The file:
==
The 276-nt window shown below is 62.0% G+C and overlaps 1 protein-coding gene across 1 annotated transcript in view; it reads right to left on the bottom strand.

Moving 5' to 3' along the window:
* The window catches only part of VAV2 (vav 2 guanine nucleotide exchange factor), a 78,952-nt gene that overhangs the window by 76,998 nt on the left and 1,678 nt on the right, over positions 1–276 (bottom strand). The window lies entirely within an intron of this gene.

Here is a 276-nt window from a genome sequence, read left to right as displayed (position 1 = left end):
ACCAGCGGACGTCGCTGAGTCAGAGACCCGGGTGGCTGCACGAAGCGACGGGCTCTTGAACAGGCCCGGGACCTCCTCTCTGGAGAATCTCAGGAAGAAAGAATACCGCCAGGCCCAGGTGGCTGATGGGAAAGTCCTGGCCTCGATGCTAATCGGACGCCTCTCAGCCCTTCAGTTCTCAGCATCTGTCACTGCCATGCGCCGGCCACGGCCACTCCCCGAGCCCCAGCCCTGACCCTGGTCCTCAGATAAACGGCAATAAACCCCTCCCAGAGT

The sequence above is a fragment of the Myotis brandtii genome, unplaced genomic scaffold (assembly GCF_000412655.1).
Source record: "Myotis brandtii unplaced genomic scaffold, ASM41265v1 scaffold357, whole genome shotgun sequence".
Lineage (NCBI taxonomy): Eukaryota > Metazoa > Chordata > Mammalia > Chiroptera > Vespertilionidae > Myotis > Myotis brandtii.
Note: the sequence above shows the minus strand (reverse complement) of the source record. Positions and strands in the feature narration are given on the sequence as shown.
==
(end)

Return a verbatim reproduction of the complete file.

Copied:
The 276-nt window shown below is 62.0% G+C and overlaps 1 protein-coding gene across 1 annotated transcript in view; it reads right to left on the bottom strand.

Moving 5' to 3' along the window:
* The window catches only part of VAV2 (vav 2 guanine nucleotide exchange factor), a 78,952-nt gene that overhangs the window by 76,998 nt on the left and 1,678 nt on the right, over positions 1–276 (bottom strand). The window lies entirely within an intron of this gene.

Here is a 276-nt window from a genome sequence, read left to right as displayed (position 1 = left end):
ACCAGCGGACGTCGCTGAGTCAGAGACCCGGGTGGCTGCACGAAGCGACGGGCTCTTGAACAGGCCCGGGACCTCCTCTCTGGAGAATCTCAGGAAGAAAGAATACCGCCAGGCCCAGGTGGCTGATGGGAAAGTCCTGGCCTCGATGCTAATCGGACGCCTCTCAGCCCTTCAGTTCTCAGCATCTGTCACTGCCATGCGCCGGCCACGGCCACTCCCCGAGCCCCAGCCCTGACCCTGGTCCTCAGATAAACGGCAATAAACCCCTCCCAGAGT

The sequence above is a fragment of the Myotis brandtii genome, unplaced genomic scaffold (assembly GCF_000412655.1).
Source record: "Myotis brandtii unplaced genomic scaffold, ASM41265v1 scaffold357, whole genome shotgun sequence".
Lineage (NCBI taxonomy): Eukaryota > Metazoa > Chordata > Mammalia > Chiroptera > Vespertilionidae > Myotis > Myotis brandtii.
Note: the sequence above shows the minus strand (reverse complement) of the source record. Positions and strands in the feature narration are given on the sequence as shown.